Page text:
The overarching theme of our research is to determine the controls and regulators of communication between the chloroplast and nucleus. This includes discovery of genes and metabolites involved in epigenetics, RNA metabolism, chloroplast-nuclear signaling, carotenoid biosynthesis, photosynthesis and drought.

The research program is an integral component of the ARC Centre of Excellence in Plant Energy Biology. The Centre offers Honours scholarships ($6K) and top-up scholarships for PhD students ($7K), in addition to well funded research, conference travel and graduate training programs.

1. Signaling during chloroplast development

  • First demonstration of a role for the cytoskeleton and a novel cytoskeleton-associated protein in chloroplast biogenesis (Albrecht et al 2010, Plant Cell). Elucidation of a mechanism for photosystem assembly that requires lipid vesicles and a protein disulphide isomerase that folds light harvesting and other photosystem proteins (Tanz et al. 2011, Plant Journal).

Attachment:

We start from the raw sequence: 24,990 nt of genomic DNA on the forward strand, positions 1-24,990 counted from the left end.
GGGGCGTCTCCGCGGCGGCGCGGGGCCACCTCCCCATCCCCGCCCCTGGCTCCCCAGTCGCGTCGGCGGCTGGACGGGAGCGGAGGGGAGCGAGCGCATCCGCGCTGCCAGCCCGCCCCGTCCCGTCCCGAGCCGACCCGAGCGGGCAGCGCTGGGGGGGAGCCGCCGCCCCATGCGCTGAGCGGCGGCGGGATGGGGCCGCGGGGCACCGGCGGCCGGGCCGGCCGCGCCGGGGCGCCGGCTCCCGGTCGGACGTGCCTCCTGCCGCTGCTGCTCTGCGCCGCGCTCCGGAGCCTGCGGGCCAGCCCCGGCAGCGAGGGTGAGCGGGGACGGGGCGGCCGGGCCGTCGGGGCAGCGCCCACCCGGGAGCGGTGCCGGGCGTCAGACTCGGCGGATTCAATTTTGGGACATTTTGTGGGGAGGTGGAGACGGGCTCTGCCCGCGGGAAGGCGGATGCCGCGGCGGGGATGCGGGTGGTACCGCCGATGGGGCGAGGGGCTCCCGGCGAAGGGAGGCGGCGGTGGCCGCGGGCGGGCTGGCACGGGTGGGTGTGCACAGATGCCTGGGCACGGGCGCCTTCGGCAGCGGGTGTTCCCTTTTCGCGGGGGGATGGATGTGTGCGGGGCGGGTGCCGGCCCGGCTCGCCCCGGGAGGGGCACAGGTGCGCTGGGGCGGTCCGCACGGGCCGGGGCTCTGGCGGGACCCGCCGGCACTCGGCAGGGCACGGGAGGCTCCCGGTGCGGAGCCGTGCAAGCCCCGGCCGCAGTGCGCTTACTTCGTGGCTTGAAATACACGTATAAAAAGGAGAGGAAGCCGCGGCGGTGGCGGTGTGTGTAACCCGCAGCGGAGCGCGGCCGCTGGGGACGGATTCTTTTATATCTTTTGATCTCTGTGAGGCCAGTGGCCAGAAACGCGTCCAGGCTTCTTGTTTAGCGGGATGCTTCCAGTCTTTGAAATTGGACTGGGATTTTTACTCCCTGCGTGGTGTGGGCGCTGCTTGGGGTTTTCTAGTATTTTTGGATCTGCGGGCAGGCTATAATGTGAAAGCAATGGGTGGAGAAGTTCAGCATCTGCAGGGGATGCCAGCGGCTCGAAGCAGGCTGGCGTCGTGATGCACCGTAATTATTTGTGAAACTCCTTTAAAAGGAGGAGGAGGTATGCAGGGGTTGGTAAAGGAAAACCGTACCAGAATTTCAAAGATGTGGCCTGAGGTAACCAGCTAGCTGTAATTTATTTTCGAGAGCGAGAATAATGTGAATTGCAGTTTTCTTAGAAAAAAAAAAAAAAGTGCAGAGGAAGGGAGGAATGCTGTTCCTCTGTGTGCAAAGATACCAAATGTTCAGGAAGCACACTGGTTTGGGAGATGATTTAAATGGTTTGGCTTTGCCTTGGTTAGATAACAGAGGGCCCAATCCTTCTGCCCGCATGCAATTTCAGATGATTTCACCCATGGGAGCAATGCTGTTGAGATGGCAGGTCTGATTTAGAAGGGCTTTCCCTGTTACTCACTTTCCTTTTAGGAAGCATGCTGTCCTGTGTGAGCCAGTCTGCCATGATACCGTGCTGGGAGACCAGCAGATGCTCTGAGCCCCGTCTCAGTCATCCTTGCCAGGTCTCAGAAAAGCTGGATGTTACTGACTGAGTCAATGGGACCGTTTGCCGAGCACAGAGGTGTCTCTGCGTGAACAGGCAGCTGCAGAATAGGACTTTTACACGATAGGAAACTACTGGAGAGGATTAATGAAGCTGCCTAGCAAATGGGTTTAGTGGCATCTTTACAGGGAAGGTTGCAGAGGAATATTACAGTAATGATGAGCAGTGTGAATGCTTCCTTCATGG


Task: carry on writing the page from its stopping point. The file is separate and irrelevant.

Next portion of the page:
Science Signalling Cover

2. Identification of the first signal to move from the chloroplast to the nucleus

  • We are studying the mechanisms by which plants perceive and respond to drought and excess light. Recently, we uncovered a molecule that moves between the chloroplast and nucleus to regulate gene expression. The key publication is Estavillo et al 2011, Plant Cell, which builds upon Marin et al 2011 Plos One, Wilson et al. 2009 Plant J. and Rossel et al 2006.